What Substance Makes Ice Melt The Fastest? By: Daniel Meyer Science Period 5
Problem Calcium Chloride Sugar Which Substance Melts Ice The Fastest? Rock Salt Table Salt Sand
Hypothesis I hypothesis that Calcium Chloride will melt Ice the fastest because when Calcium Chloride comes in contact with Ice, an energy is released. The energy that is released is heat energy. One reason Calcium Chloride melts Ice the fastest is because when the reaction occurs, the heat energy that is released helps melt the Ice along with the other chemicals in the Calcium Chloride.
Background Info On Rock Salt & Table Salt • 2nd fastest Ice melting substance • Both chemical formulas are NaCl • Both are edible, just Rock Salt needs to be made finer • Can be harmful to plants • Over 14,000 known uses for Salt • Freezing / Melting point is 801°C • Rock Salt is also called Halite they are the same compound
Background Info On Sand • Worn down rock • Over millions of years rocks break down from erosion until they are small enough to be called Sand • Boiling point is 2230°C • Melting point is 1710°C • Freezing point is 900-1200°C
Background Info On Sugar • Melting point is 185°C (365°F) • Harvested from plants • Also known as “White Gold” • Also known as “Glucose” (found in all green plants) • In early times it was not plentiful and it was very expensive • More than 17 kinds of sugar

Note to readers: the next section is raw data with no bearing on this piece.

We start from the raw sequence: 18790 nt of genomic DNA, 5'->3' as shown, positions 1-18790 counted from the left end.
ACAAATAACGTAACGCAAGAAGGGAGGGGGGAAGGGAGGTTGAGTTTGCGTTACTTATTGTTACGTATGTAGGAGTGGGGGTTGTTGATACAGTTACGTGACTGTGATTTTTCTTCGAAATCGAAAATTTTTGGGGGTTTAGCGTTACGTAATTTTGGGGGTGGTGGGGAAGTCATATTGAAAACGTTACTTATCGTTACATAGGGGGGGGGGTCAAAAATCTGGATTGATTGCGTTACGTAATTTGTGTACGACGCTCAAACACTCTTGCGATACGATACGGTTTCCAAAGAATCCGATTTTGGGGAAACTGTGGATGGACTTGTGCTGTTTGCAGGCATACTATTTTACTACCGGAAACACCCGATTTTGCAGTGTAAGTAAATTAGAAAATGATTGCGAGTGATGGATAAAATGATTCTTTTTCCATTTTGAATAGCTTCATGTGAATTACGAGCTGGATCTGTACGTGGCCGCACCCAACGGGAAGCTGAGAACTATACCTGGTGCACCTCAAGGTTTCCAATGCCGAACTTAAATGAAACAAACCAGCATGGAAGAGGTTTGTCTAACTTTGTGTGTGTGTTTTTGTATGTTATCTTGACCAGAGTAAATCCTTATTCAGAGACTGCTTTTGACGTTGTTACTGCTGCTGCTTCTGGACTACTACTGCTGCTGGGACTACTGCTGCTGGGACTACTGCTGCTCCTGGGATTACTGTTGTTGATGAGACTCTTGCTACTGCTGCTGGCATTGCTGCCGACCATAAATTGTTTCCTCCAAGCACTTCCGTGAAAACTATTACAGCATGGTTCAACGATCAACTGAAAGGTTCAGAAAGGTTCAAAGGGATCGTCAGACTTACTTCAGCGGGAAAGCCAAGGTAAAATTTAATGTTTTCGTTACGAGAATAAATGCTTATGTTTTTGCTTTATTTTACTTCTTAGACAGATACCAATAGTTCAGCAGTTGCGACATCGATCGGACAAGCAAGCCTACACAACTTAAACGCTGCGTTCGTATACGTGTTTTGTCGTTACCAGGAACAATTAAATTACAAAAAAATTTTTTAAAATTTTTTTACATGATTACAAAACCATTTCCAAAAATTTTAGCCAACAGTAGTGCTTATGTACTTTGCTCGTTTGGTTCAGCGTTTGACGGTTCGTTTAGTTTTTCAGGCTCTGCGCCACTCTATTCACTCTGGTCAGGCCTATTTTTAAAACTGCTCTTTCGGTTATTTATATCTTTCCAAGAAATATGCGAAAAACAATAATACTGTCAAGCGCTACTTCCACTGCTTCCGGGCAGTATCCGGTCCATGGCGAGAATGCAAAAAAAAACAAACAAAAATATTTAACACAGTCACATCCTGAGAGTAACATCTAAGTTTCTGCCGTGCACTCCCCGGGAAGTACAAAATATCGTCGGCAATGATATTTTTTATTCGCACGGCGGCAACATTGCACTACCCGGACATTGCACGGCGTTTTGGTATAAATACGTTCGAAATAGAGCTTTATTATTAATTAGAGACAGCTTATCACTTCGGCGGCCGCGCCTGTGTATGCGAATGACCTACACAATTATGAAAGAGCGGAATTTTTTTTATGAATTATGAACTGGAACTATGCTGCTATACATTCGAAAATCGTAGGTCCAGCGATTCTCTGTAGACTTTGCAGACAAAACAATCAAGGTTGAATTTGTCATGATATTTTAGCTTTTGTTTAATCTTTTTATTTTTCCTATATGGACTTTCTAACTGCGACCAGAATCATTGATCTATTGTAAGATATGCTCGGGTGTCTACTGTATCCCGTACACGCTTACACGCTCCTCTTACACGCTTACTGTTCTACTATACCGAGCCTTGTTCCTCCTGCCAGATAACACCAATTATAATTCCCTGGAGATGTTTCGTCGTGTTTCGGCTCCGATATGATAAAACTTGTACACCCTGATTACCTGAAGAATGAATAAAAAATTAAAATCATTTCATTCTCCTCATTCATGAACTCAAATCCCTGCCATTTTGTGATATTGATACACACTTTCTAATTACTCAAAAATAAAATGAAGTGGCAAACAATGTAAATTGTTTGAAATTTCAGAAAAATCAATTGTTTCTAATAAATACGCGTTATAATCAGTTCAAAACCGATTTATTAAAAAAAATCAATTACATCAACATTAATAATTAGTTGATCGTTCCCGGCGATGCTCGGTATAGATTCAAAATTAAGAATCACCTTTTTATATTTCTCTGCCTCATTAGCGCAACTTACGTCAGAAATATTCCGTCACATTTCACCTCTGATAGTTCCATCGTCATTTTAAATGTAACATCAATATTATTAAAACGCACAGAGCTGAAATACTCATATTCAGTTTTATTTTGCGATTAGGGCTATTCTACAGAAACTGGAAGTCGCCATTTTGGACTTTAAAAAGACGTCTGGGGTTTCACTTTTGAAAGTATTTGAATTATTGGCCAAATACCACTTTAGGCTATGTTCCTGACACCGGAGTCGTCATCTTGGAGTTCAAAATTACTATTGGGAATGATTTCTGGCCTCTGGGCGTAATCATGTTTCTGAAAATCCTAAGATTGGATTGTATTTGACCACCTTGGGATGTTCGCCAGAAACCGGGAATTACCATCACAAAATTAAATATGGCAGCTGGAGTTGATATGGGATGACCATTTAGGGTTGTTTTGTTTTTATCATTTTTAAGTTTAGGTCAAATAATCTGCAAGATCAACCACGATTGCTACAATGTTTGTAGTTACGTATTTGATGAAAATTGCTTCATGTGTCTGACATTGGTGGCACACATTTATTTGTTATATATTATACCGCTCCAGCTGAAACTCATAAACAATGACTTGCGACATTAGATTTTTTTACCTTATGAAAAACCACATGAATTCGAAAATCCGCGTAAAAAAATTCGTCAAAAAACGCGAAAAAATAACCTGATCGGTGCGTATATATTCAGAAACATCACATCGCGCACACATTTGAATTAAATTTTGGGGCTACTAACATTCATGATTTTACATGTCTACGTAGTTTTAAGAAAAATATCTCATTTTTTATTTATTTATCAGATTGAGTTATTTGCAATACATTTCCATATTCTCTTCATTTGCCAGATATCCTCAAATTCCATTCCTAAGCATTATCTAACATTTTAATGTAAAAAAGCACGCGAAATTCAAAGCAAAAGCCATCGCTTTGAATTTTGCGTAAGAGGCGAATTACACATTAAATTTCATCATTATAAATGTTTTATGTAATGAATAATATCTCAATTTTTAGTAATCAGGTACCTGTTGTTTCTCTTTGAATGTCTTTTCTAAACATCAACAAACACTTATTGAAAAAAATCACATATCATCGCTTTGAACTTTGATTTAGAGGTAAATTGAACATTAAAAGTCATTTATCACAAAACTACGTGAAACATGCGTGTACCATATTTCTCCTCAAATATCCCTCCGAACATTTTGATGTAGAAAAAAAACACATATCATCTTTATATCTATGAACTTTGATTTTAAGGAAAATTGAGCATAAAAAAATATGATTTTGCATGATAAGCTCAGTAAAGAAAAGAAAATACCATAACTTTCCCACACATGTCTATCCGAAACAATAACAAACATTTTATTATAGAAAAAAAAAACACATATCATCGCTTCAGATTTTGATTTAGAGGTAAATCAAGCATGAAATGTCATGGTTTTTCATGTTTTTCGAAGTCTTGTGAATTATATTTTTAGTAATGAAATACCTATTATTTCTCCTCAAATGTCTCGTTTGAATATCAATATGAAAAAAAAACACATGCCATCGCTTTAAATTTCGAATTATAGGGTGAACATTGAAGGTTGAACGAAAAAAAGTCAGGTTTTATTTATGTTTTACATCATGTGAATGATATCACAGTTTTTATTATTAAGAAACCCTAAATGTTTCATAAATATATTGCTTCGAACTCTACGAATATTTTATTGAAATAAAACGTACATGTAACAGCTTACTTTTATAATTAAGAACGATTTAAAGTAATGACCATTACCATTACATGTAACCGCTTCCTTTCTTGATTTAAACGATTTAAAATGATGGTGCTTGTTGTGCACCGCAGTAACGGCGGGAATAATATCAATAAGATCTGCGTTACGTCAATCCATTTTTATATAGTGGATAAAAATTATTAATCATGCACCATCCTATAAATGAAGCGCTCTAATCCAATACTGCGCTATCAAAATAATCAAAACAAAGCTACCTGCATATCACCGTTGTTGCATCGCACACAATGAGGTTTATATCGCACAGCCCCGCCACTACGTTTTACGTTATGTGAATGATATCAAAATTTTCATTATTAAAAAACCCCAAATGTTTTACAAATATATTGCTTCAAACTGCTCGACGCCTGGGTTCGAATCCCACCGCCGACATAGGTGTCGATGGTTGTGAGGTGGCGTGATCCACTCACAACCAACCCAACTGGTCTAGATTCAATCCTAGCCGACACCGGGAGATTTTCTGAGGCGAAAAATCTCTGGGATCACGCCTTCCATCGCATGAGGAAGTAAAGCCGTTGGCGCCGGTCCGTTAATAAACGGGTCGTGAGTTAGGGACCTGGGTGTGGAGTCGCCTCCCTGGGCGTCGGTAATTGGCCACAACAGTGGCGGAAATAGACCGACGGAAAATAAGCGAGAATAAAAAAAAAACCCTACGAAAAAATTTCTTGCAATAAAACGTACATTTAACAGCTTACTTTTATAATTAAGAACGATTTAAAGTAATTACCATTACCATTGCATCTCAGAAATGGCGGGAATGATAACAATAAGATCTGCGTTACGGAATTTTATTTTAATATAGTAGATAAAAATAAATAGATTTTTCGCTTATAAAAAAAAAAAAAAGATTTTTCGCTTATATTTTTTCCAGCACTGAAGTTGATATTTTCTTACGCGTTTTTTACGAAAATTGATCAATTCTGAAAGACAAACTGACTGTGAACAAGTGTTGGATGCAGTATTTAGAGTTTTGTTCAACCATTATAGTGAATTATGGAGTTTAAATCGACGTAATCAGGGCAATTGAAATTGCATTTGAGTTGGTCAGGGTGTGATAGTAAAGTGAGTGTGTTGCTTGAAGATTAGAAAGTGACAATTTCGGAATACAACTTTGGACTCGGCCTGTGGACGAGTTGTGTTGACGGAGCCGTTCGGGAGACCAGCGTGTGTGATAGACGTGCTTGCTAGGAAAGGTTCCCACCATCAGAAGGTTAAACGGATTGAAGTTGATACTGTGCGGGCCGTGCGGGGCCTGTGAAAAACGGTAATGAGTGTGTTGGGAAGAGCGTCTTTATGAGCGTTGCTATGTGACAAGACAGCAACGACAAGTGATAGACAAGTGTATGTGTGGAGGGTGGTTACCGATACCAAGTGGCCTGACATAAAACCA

Background Info On Calcium Chloride • Boiling point is 1600°C • Used in the manufacturing of legal drugs • Used to melt ice • Used in industry to remove moisture • CaCl2is its chemical formula • When it comes in contact with ice it has a reaction • Heat energy is created (speeds up process) • Melting point is 772°C • Freezing point is 52°C
Materials Needed For The Experiment • 24 3oz cups • 4tsp of Calcium Chloride, Rock Salt, Sand, Su-gar, Table Salt • 36oz of water • Freezer • Pad • ½ teaspoon measure • 1 teaspoon measure • Syringe • Timer • Pencil • Pad • Labels
Variables • Variable- something that can change the results in an experiment • The substances I tested • Control- something that remain constant in an experiment • The 1.5oz frozen cup of water with no substance on it was the control
Procedure • Fill 24 3oz. cups of water with 1.5oz of water • Freeze for an 8 hour period • Place 6 ice cups on the counter with a label for each • Place 1 teaspoon of each substance on top of the ice • Record the substance on the label • Repeat step 4 and 5 for the remaining substances(except experiment #3, add ½) 7. Cup #6 will have no substance. This will be the control.
Procedure Cont’d 8. Start timer for 10min 9. Record observations seen during the experiment 10. After the 10 minute interval use the syringe to measure the amount of melted ice in the cup 11. Record amount of water in the syringe and measure in ml.(milliliters) 12. Repeat steps 3 through 10 for each experiment (3 more times)
Graph Of My Results Amount of Water In ML Number Of Experiment
My Graph Conclusions • Calcium chloride melted the most ice the fastest • All together all the substances melted 128.5ml • Calcium Chloride melted a total of 57ml • Rock Salt melted a total of 27ml • Table Salt melted a total of 28ml • Sand melted a total of 5ml • Sugar melted a total of 11.5ml • Control melted a total of 6.5ml